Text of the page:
Larkin’s animal poems – 3
Larkin to Monica Jones on 28 September 1954:
[…] I thought of you last night when I was finishing an 8-line poem: it began as a furious diatribe in response to filthy Ronald Duncan [Punch writer who had welcomed this solution to the rabbit problem], but it finished as a very casual little anecdote: I’ve sent it to the Spectator along with Church Going.
And again on 14 November 1954:
I’m not keeping “the rabbit one” from you: it’s only that in it I kill the rabbit, which makes it totally out of character and rather like a piece of journalism. I’ll transcribe it. [he types the poem with two variants – Blind/Caught and sightless/soundless in line 1]
It’s not much of a poem. But of course I felt strongly enough about it. I hardly dare ask what you think of it. I strove (queer word) to give the essential pathos of the situation without getting involved in argument. Give me your opinion on sightless/soundless. I believe rabbits are both blind and deaf so either wd do – a field with no sights or sounds in. Oh dear. Is this “using” the rabbits? Honestly, my motives are really good – better than the poem, I’m afraid […]
Dear bun, I know what you mean about turning life into art – I sometimes have you with me for long stretches, noticing things together – actually that sounds horrible, but yesterday I walked up the Lisburn Road, a very dull road, for about 2 miles, a road nobody would ever walk along for pleasure – rather like say the Melton Road in Leicester, but I enjoyed it and so wd you, & I thought as much at the time. Simple pleasures!
Then on 28 November:
[…] Did you notice the rabbit poem, tucked away in the Spr on Friday? Wonder if I shall receive any letters about it. I don’t like the broken line: the first half has insufficient carry-on from the first 3 lines; the second is rather stupidly enigmatic, suggesting a farcical interpretation, like a belch or something of the sort. But I like lines 5 & 6, & lines 7 & 8 are vitiated only by the unspoken “Yes and you may not” hanging about them. I should have done better to choose something more incontrovertible for my finale, but the thing was written in such a tearing hurry I didn’t stop to consider such niceties.I do hope you find it respectful to the awful state of yr nation. I should hate it if you thought I was just earning a couple of guineas from their sufferings.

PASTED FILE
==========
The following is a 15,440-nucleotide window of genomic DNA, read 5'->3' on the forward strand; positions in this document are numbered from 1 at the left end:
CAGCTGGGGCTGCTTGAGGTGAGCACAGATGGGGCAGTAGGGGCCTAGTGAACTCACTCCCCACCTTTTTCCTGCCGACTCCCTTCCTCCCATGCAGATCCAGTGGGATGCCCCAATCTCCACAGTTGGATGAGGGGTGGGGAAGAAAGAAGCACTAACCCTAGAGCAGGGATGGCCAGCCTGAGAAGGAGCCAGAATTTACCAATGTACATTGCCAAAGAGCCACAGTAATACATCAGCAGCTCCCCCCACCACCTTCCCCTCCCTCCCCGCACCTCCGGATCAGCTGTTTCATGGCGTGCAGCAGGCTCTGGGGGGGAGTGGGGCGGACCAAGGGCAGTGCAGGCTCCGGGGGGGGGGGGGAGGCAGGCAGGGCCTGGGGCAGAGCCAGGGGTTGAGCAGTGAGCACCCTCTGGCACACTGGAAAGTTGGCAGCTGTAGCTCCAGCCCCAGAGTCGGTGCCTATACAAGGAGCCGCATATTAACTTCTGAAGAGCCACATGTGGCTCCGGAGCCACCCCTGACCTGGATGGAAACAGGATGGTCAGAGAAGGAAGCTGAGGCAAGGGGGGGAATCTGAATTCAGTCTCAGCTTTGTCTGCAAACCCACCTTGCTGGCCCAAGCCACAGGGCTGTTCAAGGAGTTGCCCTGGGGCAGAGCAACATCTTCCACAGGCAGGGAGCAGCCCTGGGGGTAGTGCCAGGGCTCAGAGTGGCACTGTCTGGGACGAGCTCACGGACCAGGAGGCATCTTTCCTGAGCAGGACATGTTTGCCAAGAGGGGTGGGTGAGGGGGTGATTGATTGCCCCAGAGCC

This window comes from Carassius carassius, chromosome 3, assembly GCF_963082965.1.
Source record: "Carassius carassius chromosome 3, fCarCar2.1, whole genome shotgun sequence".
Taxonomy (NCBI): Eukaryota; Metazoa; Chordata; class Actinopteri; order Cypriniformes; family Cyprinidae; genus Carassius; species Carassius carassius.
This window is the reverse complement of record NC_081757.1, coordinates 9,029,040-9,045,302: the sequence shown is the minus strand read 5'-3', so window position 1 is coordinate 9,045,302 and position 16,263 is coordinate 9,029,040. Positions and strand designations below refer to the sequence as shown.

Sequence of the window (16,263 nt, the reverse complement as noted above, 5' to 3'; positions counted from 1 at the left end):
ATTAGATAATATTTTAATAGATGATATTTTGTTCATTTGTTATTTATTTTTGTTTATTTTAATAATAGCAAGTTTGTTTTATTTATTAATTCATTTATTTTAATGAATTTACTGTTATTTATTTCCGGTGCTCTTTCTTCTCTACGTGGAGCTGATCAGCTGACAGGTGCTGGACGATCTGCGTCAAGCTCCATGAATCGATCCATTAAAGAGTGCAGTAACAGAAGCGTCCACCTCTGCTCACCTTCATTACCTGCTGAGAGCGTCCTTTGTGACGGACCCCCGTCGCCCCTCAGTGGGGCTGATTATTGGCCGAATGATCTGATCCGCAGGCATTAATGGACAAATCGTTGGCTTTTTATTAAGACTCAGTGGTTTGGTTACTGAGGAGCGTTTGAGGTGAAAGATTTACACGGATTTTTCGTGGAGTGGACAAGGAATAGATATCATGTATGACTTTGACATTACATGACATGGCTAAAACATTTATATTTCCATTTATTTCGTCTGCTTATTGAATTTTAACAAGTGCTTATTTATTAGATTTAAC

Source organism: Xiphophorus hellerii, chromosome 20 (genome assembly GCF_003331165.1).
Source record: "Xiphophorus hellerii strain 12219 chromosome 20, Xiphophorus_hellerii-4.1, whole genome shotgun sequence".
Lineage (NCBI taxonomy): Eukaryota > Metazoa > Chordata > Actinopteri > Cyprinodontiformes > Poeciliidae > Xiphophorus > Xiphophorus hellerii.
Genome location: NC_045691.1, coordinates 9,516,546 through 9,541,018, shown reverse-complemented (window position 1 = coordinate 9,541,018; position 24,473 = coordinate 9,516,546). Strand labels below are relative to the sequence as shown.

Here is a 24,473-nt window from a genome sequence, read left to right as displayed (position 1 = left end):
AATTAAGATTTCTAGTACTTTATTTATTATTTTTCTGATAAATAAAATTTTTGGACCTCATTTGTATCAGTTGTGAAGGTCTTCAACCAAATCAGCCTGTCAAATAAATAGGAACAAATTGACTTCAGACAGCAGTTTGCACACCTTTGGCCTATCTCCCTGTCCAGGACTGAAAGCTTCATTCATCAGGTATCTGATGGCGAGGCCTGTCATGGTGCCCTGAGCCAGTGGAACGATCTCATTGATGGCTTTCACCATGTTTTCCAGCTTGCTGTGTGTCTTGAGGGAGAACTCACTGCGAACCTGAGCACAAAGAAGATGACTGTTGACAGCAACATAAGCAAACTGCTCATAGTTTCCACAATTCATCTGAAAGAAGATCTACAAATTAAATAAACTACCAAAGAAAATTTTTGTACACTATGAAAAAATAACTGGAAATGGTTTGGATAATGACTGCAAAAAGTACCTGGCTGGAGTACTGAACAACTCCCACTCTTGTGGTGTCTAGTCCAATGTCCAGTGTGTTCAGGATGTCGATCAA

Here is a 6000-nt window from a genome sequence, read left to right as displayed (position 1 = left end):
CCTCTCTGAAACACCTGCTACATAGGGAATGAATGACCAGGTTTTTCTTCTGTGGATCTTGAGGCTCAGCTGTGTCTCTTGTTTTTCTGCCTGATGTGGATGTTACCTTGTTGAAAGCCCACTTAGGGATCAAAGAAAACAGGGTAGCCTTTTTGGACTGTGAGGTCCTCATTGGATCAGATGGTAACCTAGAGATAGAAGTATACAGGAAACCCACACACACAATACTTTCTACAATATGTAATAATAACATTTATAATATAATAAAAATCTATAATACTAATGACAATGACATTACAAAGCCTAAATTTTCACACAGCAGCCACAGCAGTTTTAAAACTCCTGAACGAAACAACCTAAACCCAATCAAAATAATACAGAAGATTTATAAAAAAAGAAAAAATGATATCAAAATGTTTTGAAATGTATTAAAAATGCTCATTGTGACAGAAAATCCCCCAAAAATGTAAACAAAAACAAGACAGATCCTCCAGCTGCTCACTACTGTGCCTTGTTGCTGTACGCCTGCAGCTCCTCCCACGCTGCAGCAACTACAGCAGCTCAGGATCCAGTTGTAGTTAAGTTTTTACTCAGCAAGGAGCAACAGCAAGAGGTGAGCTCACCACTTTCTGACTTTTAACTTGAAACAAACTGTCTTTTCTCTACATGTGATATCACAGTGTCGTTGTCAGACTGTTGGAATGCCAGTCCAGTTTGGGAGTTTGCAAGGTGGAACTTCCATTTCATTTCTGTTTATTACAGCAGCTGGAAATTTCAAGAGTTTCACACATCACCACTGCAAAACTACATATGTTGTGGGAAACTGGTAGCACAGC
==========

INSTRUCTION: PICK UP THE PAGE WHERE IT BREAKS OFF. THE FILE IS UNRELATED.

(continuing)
Finally on 29 January 1955:
I hear the Myxomatosis Committee says it will rage again this year. If this is so, I don’t want a holiday in England. It would be quite dreadful to be afraid to go out lest we shd happen upon any pitiful stricken ones. This Christmas was quite enough for me. […]”
The letters are full of his usual self deprecation about his technical facility, but there’s real concern as well. Rabbits were part of his and Monica’s private love language – he drew pictures of them both as rabbits in the margins and called her “bun” – and he twice worries that she might accuse him of using the rabbits. It sounds like a genuine worry, although whether about the rabbits, or Monica’s response, I’m not sure.
Imagine The Spectator poetry editor opening the envelope to find Church Going, with this tucked in as a filler. That must’ve been a good day!
It was later included in The Less Deceived, which was dedicated to Monica. Here it is.
Caught in the centre of a soundless field
While hot inexplicable hours go by
What trap is this? Where were its teeth concealed?
You seem to ask.
TTTTTTTTTTTTTI make a sharp reply,
Then clean my stick. I’m glad I can’t explain
Just in what jaws you were to suppurate:
You may have thought things would come right again
If you could only keep quite still and wait.